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Hi, all!

I'm developing winForm app on visual C++ (managed code). This app link native static library which contain block of code with static variable initialization:

Cls.h

class Cls
{
public:
    static Cls* getInstance();

private:
    static Cls _instance;
protected:
    Cls(void);
};

Cls.cpp

#include "StdAfx.h"
#include "Cls.h"

Cls::Cls(void)
{
}

Cls Cls::_instance;

Cls* Cls::getInstance()
{
    return &_instance;
}

I can link those library successfully, but when I try to use getInstance() method I get a run-time error before invoke main function of my app.

It's a third party library, so I cannot rebuild it or redefine Cls class on any other way.

App project uses /clr, entry point defined as main.

I tired to search a solution. I found that I must change entry point, but I don't know what value would be correct.

Please, help!

share|improve this question
    
I would suggest to try and see if the value is correct instead of speculating that the value may not be correct. –  Vite Falcon Jul 10 '12 at 14:28
    
At which point do you call getInstance()? During initialization, or later? –  Fiktik Jul 10 '12 at 14:53

1 Answer 1

You're encountering the notorious "static initialisation order fiasco". When static objects are defined in two translation units, it's unspecified which is initialised first; so, if the constructor of one refers to the other, you could end up accessing it before it is initialised. The only guarantee is that they will all be initialised before main begins.

The best solution is to avoid static objects. In particular, the Singleton anti-pattern that you are using is rather tricky to get right in C++, and is generally more trouble than it's worth.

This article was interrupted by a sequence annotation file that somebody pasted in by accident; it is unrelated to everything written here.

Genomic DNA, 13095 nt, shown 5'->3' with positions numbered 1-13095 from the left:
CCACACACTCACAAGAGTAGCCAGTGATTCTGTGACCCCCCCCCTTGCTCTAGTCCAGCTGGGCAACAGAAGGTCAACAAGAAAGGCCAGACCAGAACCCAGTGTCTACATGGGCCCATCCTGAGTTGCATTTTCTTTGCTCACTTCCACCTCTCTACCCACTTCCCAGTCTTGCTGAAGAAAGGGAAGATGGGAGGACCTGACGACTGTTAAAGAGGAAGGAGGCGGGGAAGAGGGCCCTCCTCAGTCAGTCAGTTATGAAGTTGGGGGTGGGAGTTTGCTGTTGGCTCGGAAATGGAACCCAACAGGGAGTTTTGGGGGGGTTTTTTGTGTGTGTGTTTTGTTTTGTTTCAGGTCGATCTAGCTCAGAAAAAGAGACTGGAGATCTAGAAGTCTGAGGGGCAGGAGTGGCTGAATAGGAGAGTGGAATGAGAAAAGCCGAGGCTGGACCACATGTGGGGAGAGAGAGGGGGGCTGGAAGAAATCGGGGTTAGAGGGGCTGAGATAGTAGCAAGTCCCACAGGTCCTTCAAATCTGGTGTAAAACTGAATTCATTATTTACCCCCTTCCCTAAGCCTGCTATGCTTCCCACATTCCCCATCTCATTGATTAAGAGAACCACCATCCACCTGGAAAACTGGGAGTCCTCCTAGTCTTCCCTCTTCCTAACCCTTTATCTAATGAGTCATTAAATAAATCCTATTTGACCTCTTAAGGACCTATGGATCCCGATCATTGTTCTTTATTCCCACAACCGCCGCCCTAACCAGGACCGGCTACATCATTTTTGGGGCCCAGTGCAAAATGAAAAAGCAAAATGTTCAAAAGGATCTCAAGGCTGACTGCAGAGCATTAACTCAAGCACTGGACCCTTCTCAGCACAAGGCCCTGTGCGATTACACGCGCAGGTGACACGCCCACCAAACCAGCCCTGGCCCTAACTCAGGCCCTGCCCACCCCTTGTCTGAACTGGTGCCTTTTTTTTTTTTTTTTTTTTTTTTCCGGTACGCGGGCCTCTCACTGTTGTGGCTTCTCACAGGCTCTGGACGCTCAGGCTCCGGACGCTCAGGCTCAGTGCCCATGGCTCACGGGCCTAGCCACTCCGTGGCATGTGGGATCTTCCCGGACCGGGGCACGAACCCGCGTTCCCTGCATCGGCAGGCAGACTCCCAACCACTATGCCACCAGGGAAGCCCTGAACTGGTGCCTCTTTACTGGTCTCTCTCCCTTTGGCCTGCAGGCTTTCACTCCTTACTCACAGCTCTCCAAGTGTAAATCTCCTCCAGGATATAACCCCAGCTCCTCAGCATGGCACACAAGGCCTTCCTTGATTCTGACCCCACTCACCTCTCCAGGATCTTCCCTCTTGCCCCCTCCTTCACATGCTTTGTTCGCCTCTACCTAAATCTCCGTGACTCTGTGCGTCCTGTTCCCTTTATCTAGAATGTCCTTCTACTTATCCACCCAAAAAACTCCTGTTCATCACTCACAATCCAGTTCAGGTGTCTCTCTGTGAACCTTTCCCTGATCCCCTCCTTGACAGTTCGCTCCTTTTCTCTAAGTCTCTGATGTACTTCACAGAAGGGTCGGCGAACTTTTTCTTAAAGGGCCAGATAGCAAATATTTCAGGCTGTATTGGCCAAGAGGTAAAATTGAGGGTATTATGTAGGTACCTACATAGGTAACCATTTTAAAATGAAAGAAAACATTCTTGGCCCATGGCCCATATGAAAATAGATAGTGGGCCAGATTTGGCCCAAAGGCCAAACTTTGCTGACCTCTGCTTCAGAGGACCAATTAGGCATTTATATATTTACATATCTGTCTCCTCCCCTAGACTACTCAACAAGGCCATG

If you really want to do this, then you can work around the fiasco by defining the static object inside a function:

Cls* Cls::getInstance()
{
    static Cls _instance;
    return &_instance;
}

This has the disadvantage that it introduces a "destruction order fiasco" (where it might not be safe to access from the destructor of another static object), and that it might not be thread-safe in some compilers (although it should be in any that claims C++11 compliance). If construction is thread-safe, then there will be a (small) runtime cost for each access, which might be a problem if you have extreme performance issues.

UPDATE: I've just noticed that you say that this evil class is outside your control and can't be changed. In that case, your options are:

  • Get rid of this library and use something less insane, or
  • Be careful not to access any of its static data until main has begun; in particular, follow my advice above and avoid any static objects of your own.
share|improve this answer
    
Shouldn't it be static Cls _instance;? –  Archie Jul 10 '12 at 14:51
    
@Archie: So it should, thanks. –  Mike Seymour Jul 10 '12 at 14:52
    
OP says this is a 3rd party library code he cannot touch... –  Fiktik Jul 10 '12 at 14:55
    
@Fiktik: Thanks, I didn't spot that. In that case, options are limited. –  Mike Seymour Jul 10 '12 at 14:57

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